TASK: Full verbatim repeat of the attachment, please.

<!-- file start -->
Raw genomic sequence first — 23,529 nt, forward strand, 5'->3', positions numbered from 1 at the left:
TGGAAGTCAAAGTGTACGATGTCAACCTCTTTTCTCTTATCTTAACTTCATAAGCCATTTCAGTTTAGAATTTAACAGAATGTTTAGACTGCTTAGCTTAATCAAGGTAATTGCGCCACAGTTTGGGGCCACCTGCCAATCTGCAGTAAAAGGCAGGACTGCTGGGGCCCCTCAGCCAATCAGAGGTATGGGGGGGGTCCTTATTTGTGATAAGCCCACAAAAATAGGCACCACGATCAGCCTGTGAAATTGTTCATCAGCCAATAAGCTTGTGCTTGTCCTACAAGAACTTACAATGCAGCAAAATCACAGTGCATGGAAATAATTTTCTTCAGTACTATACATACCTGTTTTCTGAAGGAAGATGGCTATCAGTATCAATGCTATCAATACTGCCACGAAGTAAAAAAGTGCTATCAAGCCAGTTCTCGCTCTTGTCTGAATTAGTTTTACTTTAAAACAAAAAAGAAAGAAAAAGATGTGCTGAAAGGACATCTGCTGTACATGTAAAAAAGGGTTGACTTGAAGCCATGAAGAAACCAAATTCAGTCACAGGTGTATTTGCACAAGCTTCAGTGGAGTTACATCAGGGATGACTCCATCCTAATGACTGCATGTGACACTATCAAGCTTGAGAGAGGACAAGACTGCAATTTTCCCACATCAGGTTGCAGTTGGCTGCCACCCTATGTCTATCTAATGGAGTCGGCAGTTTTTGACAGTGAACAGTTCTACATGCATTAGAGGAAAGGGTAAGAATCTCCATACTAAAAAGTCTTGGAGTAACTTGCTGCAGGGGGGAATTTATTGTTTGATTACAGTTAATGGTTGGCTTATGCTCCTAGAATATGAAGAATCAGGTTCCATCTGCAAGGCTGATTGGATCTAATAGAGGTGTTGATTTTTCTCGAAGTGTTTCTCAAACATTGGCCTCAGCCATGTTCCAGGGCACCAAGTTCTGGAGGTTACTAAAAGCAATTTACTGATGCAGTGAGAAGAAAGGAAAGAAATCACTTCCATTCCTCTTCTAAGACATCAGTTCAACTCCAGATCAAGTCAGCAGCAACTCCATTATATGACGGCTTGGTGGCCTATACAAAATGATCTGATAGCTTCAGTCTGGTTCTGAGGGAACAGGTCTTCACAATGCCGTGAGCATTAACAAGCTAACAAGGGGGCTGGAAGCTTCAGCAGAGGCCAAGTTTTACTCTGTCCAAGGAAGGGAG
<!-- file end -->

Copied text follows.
Raw genomic sequence first — 23,529 nt, forward strand, 5'->3', positions numbered from 1 at the left:
TGGAAGTCAAAGTGTACGATGTCAACCTCTTTTCTCTTATCTTAACTTCATAAGCCATTTCAGTTTAGAATTTAACAGAATGTTTAGACTGCTTAGCTTAATCAAGGTAATTGCGCCACAGTTTGGGGCCACCTGCCAATCTGCAGTAAAAGGCAGGACTGCTGGGGCCCCTCAGCCAATCAGAGGTATGGGGGGGGTCCTTATTTGTGATAAGCCCACAAAAATAGGCACCACGATCAGCCTGTGAAATTGTTCATCAGCCAATAAGCTTGTGCTTGTCCTACAAGAACTTACAATGCAGCAAAATCACAGTGCATGGAAATAATTTTCTTCAGTACTATACATACCTGTTTTCTGAAGGAAGATGGCTATCAGTATCAATGCTATCAATACTGCCACGAAGTAAAAAAGTGCTATCAAGCCAGTTCTCGCTCTTGTCTGAATTAGTTTTACTTTAAAACAAAAAAGAAAGAAAAAGATGTGCTGAAAGGACATCTGCTGTACATGTAAAAAAGGGTTGACTTGAAGCCATGAAGAAACCAAATTCAGTCACAGGTGTATTTGCACAAGCTTCAGTGGAGTTACATCAGGGATGACTCCATCCTAATGACTGCATGTGACACTATCAAGCTTGAGAGAGGACAAGACTGCAATTTTCCCACATCAGGTTGCAGTTGGCTGCCACCCTATGTCTATCTAATGGAGTCGGCAGTTTTTGACAGTGAACAGTTCTACATGCATTAGAGGAAAGGGTAAGAATCTCCATACTAAAAAGTCTTGGAGTAACTTGCTGCAGGGGGGAATTTATTGTTTGATTACAGTTAATGGTTGGCTTATGCTCCTAGAATATGAAGAATCAGGTTCCATCTGCAAGGCTGATTGGATCTAATAGAGGTGTTGATTTTTCTCGAAGTGTTTCTCAAACATTGGCCTCAGCCATGTTCCAGGGCACCAAGTTCTGGAGGTTACTAAAAGCAATTTACTGATGCAGTGAGAAGAAAGGAAAGAAATCACTTCCATTCCTCTTCTAAGACATCAGTTCAACTCCAGATCAAGTCAGCAGCAACTCCATTATATGACGGCTTGGTGGCCTATACAAAATGATCTGATAGCTTCAGTCTGGTTCTGAGGGAACAGGTCTTCACAATGCCGTGAGCATTAACAAGCTAACAAGGGGGCTGGAAGCTTCAGCAGAGGCCAAGTTTTACTCTGTCCAAGGAAGGGAG